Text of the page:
The qualitative data for the research was collected from the development and production process of a new cultural event that emerged from the strategic partnership of a university of applied sciences and a theatre. A network of regional organisations also participated in the process.
The study showed that the development and production process of a cultural event offered an interesting test bench for the work-based pedagogical model even though the object of collaboration and the division of labour were unclear to begin with. The most critical question concerns the ability of the work-based pedagogical model to promote the equal learning possibilities of students, teachers and working life partners.
Vocational higher education still bears the main responsibility for learning. Taking the leading role in regional working life networks requires new competences from teachers. Overcoming the dichotomy between theory and practice requires the ability to manage work-based pedagogical models.
“In these models, students, teachers and working life partners construct the object of activity through learning,” Kuoppala says.
Representatives from eleven public and private sector organisations in Mikkeli participated in the planning process of the event. The process functioned as a learning environment for the university of applied sciences students.
The learning process was constructed based on the work-based pedagogical model of the cultural production education. The model consisted of contact lessons, developmental assignments related to working life, and student guidance clinics whose purpose was to bring theoretical knowledge and practice closer together.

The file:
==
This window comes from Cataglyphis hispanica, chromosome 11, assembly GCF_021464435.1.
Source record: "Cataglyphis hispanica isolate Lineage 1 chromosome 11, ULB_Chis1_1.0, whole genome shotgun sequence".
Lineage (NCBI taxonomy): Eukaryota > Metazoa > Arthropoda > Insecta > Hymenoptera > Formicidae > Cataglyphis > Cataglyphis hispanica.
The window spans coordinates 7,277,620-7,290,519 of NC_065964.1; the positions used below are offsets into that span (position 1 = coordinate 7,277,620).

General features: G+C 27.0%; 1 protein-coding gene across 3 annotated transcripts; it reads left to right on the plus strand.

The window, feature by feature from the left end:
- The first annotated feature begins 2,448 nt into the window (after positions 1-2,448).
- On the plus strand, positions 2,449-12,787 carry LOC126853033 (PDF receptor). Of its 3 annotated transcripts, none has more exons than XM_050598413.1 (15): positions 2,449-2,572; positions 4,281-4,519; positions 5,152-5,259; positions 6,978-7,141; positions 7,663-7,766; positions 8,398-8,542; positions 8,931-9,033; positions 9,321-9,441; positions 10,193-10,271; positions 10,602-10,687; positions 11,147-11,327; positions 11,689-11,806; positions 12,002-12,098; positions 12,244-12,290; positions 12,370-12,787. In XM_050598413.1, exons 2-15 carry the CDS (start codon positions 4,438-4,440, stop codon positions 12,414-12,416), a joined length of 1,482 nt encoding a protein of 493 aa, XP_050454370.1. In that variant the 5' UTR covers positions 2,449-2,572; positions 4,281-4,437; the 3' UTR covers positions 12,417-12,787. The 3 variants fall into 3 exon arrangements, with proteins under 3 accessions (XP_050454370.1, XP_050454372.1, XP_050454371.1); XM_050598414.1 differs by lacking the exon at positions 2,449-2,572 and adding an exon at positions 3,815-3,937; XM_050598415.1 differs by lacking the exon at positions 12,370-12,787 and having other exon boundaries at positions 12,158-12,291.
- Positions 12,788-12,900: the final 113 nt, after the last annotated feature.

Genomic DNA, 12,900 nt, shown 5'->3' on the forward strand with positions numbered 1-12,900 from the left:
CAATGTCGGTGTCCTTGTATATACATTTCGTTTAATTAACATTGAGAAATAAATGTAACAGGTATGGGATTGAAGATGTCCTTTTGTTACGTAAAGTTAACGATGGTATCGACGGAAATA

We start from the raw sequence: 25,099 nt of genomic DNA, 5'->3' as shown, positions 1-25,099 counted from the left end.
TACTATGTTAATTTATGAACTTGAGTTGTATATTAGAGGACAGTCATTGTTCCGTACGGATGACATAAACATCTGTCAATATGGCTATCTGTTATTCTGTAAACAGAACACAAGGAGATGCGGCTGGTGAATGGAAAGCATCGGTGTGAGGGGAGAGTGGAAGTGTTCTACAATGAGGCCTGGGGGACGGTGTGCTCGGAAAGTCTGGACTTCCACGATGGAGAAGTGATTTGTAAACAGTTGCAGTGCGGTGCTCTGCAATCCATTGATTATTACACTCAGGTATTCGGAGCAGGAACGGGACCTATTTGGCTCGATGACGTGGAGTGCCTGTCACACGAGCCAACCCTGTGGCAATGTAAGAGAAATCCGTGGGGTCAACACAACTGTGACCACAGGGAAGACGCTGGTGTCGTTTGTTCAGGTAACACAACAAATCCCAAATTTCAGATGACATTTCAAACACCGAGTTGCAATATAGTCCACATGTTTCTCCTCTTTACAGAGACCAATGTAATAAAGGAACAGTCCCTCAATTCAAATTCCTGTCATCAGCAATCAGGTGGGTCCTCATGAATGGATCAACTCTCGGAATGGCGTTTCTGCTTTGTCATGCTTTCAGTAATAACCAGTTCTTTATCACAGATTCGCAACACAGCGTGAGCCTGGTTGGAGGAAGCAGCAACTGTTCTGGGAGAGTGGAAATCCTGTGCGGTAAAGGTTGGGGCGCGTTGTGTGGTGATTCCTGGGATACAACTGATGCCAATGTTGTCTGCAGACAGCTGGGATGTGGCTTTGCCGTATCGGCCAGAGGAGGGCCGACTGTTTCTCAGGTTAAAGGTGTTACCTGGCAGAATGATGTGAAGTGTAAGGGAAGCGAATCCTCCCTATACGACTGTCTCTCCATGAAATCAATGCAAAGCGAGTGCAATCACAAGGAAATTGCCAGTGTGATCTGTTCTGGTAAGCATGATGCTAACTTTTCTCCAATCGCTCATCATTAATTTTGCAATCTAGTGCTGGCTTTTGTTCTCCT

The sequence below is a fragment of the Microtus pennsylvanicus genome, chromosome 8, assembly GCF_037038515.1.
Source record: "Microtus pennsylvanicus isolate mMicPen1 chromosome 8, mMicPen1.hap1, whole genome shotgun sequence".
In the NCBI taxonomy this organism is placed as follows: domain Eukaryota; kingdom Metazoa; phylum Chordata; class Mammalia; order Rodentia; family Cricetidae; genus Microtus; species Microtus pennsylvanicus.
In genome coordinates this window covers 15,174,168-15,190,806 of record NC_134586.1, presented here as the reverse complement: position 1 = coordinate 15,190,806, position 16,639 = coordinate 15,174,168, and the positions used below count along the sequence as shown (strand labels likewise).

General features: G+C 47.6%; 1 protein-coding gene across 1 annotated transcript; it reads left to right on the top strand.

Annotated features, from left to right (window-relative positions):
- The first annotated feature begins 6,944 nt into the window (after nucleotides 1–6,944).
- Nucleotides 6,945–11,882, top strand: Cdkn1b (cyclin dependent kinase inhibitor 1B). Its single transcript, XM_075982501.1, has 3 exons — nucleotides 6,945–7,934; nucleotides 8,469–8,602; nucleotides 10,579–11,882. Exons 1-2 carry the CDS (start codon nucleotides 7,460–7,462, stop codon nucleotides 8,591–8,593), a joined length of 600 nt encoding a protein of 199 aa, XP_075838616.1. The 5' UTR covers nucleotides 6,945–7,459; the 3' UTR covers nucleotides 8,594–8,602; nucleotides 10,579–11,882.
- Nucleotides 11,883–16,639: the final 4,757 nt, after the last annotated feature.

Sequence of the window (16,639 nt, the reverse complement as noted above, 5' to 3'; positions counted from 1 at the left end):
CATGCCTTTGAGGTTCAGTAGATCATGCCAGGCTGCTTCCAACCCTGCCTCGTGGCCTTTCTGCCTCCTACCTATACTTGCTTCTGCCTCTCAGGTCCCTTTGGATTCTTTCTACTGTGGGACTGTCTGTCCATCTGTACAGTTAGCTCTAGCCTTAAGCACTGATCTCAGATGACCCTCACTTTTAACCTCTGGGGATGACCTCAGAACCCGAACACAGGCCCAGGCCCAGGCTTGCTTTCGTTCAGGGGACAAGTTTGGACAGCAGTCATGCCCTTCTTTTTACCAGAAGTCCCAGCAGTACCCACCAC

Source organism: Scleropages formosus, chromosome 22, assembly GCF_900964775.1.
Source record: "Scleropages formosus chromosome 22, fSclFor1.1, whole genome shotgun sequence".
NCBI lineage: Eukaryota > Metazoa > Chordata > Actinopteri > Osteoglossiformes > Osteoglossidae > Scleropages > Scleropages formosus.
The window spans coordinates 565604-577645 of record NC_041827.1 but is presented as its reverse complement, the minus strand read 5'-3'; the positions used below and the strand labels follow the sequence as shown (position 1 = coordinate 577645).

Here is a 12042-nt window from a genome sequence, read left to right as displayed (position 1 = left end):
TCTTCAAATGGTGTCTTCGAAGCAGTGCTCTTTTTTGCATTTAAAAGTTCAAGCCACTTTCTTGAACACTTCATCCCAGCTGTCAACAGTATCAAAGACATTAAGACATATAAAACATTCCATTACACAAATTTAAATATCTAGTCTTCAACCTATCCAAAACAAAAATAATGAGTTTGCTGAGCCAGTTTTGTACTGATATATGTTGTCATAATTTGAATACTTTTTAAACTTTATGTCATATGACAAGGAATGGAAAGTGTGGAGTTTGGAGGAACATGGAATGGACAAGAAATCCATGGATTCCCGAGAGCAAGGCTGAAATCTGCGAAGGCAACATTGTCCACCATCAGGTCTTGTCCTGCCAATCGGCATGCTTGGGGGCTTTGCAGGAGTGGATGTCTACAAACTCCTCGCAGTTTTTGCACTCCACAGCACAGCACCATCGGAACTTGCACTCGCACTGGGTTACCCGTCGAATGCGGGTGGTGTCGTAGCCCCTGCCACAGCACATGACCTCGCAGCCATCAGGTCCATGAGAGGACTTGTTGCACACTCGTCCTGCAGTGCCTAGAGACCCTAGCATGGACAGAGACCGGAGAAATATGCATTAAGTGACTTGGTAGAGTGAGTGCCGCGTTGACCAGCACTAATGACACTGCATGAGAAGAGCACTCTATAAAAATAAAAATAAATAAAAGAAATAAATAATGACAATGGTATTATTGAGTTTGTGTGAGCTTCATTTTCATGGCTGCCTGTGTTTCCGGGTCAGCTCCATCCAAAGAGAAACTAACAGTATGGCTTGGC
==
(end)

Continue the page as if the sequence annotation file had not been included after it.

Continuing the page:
“My research indicated that the strategic partnership between the university of applied sciences and the theatre developed through four phases of the planning process. The phases could be characterised by critical events, the object of collaboration, and developmental contradictions,” Kuoppala explains.
The results also showed that a strategic partnership is an efficient tool for long-term development but that it might also compromise the other participants’ commitment to the collaboration.
The actors’ commitment is the essential element behind successful collaboration. The study showed that weak commitment prevented participants from throwing themselves into the process where the subject and object of collaboration would have transformed each other and created learning.
“The initial attitude where a participant said that he or she is here “only to observe” seemed to prevent the participants’ eventual commitment to the process,” Kuoppala notes.
Kuoppala underlines that in order to promote commitment the leaders of collaboration processes should have the competences to take into account every participants’ motives and orientation to collaboration.
The doctoral dissertation of M.A. Eeva Kuoppala in the field of education The cultural event as a test bench of work-based pedagogy in vocational higher education - A study of strategic partnership, commitment, and expansive learning in a regional network will be publicly examined in the Faculty of Education and Culture at Tampere University on Saturday 11th May 2019 at 12 o'clock in Linna building auditorium K103, address: Kalevantie 5. The opponent is Professor May-Britt Postholm, Norwegian University of Science and Technology. The Custos will be Associate Professor Hanna Toiviainen.
The dissertation is available at http://urn.fi/URN:ISBN:978-952-03-1061-5
Photograph: Anna-Katri Hänninen